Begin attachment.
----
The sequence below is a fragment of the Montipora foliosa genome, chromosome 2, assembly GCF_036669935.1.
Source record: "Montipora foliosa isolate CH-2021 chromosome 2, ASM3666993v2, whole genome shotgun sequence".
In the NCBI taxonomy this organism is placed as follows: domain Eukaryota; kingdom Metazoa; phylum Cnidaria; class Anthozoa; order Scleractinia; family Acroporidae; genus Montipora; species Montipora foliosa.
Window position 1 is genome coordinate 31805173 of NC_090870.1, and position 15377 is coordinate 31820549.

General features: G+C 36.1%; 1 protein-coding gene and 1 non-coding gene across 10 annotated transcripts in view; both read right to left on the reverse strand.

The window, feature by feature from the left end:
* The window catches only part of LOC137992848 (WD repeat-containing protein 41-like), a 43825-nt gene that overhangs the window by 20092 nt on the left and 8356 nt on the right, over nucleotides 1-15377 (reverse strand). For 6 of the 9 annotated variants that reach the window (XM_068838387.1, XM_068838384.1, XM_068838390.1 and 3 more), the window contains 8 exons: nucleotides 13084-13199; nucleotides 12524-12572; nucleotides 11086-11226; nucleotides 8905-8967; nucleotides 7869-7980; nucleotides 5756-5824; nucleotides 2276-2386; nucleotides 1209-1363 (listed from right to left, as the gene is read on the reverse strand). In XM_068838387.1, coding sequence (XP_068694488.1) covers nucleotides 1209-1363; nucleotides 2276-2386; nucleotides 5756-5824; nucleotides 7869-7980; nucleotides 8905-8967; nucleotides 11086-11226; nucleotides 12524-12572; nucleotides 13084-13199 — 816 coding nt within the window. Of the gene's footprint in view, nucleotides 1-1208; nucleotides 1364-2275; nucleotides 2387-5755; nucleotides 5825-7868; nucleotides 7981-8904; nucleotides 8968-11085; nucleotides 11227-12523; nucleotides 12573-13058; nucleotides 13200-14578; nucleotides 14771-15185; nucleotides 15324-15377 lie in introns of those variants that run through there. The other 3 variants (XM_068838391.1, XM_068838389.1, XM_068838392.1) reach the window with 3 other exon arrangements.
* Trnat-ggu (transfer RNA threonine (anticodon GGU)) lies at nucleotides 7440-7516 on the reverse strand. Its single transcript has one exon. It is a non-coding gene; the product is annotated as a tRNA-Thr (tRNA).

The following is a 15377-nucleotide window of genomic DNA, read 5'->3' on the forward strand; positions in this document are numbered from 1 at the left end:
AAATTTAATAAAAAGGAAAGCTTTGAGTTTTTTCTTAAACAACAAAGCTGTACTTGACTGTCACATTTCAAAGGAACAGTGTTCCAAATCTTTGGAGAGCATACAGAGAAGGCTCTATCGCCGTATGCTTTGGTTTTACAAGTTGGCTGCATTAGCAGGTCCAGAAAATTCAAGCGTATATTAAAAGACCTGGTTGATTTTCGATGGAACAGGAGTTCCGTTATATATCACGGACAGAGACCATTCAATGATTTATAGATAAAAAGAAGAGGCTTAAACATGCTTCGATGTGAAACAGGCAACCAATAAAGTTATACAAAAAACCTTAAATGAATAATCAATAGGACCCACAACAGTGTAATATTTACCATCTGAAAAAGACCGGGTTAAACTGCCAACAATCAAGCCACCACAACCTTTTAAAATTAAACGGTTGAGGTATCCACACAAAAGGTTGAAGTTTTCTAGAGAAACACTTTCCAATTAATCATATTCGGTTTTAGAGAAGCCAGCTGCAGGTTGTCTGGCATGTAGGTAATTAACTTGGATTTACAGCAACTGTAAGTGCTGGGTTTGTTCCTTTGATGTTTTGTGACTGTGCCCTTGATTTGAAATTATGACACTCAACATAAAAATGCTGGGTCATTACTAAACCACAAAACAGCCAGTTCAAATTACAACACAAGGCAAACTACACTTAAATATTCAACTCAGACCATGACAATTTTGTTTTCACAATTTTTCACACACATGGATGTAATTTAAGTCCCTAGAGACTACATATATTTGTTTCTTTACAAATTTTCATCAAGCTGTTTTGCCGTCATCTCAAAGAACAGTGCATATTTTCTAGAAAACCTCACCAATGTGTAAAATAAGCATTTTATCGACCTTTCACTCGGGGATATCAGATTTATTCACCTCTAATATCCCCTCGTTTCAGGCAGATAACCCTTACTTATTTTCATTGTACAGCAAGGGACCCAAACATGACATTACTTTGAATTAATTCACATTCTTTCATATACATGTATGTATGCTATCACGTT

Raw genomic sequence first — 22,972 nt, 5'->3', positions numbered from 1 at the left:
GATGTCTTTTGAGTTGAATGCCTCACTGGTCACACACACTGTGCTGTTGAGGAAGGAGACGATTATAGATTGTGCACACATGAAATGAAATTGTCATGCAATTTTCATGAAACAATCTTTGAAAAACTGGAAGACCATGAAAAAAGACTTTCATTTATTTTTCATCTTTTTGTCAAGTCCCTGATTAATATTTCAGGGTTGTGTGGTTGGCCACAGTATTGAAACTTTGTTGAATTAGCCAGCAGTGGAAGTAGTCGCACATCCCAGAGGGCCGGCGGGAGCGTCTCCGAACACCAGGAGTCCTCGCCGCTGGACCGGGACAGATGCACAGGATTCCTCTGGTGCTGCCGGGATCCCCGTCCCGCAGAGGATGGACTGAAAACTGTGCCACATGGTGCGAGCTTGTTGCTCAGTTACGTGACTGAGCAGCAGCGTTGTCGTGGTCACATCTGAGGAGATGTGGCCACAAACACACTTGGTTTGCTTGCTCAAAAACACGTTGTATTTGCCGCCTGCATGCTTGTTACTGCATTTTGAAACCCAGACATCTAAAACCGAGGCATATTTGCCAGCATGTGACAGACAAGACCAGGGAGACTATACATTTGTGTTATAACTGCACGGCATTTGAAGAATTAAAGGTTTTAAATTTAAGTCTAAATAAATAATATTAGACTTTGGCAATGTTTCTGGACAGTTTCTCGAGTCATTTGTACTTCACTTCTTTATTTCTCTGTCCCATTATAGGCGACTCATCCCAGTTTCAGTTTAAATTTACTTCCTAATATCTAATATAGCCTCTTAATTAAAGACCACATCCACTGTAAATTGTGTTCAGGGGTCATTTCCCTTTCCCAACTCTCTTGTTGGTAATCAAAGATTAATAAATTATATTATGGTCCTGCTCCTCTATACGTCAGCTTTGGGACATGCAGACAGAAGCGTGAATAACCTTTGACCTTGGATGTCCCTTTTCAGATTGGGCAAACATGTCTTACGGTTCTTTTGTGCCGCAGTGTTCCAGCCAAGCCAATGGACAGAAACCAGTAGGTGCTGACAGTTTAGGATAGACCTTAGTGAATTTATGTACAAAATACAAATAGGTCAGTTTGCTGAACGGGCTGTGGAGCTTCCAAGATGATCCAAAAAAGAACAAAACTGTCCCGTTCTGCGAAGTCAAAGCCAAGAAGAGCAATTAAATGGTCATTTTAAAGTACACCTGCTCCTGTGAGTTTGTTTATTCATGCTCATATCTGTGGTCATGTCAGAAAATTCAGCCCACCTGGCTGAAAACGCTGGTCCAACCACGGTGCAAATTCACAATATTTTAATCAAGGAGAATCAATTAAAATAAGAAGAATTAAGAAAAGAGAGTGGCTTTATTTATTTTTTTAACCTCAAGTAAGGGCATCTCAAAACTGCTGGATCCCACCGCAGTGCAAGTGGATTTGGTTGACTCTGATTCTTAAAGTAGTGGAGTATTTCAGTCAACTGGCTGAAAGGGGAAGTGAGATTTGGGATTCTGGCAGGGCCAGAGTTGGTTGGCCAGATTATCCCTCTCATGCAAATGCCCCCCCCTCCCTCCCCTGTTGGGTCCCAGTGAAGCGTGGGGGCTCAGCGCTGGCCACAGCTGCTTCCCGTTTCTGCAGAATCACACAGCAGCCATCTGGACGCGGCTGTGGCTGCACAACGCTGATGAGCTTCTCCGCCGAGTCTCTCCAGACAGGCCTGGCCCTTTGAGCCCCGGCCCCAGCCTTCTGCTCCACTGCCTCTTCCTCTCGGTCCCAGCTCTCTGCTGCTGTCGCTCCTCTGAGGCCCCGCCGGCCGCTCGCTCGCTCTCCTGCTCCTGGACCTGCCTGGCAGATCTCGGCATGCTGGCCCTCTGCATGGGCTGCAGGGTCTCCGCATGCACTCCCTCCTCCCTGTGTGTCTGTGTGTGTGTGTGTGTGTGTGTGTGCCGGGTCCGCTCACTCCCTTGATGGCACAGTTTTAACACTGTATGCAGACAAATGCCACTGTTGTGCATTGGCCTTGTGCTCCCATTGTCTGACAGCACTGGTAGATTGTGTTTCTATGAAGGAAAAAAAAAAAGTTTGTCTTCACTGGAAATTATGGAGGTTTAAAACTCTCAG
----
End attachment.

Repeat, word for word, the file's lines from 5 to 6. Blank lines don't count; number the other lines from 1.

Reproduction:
General features: G+C 36.1%; 1 protein-coding gene and 1 non-coding gene across 10 annotated transcripts in view; both read right to left on the reverse strand.

The window, feature by feature from the left end: